Singapore's AAA Proving unbeatable in Haven Search: Currencies
Among nations with unblemished credit ratings, Singapore's currency has the best volatility-adjusted return, bolstering its safe-haven status as the Japanese yen and U-S dollar lose value.
Bloomberg's data showed the sing dollar has returned 1.28 percent this year, after adjusting for price swings.
Analysts forecast the sing dollar will outperform its peers from 6 other similar countries next year.
Australia, Canada, Denmark, Norway, Sweden and Switzerland are the only other countries with a stable triple A ranking from Standard & Poor's, Fitch Ratings and Moody's.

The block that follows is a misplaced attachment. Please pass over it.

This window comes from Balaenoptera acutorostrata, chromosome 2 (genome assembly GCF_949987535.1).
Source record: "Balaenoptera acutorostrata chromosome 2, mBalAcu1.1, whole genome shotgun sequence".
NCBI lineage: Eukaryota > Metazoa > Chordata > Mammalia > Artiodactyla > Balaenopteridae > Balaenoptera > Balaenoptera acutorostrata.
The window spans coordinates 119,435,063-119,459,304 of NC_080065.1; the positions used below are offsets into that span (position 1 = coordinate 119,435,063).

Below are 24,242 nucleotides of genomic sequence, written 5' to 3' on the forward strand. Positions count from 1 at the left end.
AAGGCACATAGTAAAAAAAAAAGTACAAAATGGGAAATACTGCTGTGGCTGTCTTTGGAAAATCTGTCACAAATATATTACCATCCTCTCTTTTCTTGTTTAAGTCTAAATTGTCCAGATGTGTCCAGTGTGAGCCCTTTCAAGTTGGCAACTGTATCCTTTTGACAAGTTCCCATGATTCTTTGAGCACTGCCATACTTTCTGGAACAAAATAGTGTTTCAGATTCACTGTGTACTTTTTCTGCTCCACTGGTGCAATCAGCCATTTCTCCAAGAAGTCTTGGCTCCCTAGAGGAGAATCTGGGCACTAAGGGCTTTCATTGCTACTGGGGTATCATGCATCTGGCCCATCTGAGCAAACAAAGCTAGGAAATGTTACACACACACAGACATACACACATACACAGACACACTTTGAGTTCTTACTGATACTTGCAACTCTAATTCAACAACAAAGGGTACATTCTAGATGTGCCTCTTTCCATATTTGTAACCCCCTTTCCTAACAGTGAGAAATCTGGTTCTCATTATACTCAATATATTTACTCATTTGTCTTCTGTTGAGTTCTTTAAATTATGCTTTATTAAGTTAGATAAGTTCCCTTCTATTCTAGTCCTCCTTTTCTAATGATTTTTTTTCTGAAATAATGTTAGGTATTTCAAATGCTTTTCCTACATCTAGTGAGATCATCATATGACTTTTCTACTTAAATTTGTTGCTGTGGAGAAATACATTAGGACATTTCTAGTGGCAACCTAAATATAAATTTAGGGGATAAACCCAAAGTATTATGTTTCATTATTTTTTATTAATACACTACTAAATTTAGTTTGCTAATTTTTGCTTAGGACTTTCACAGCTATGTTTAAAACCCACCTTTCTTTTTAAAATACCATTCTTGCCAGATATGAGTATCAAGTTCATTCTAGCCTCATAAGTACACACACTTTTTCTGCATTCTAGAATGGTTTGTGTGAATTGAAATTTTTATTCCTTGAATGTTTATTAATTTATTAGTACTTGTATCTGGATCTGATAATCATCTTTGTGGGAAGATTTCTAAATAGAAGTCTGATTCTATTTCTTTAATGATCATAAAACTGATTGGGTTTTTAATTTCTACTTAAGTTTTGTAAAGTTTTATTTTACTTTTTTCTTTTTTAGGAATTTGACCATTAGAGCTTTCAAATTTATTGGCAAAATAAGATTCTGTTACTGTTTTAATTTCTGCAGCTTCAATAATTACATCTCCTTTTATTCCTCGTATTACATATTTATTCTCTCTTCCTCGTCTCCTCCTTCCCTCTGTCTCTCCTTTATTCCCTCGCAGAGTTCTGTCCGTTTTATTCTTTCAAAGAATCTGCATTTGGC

Demand for safe-havens is on the rise as the global economy struggles to recover.
BNP Paribas said the sing dollar is guided by the central bank, which is likely to maintain its appreciation bias.
This means volatility is compressed, and makes it attractive to investors.
Overall, the sing dollar has soared 18 percent in the last five years and 45 percent in the past decade.
And the volume traded is expanding.
Central bank data showed the average daily turnover of Singaporean treasury bills has almost doubled since October 2008 to $1.46 billion last month.
October 2008 is the month after Lehman's bankruptcy.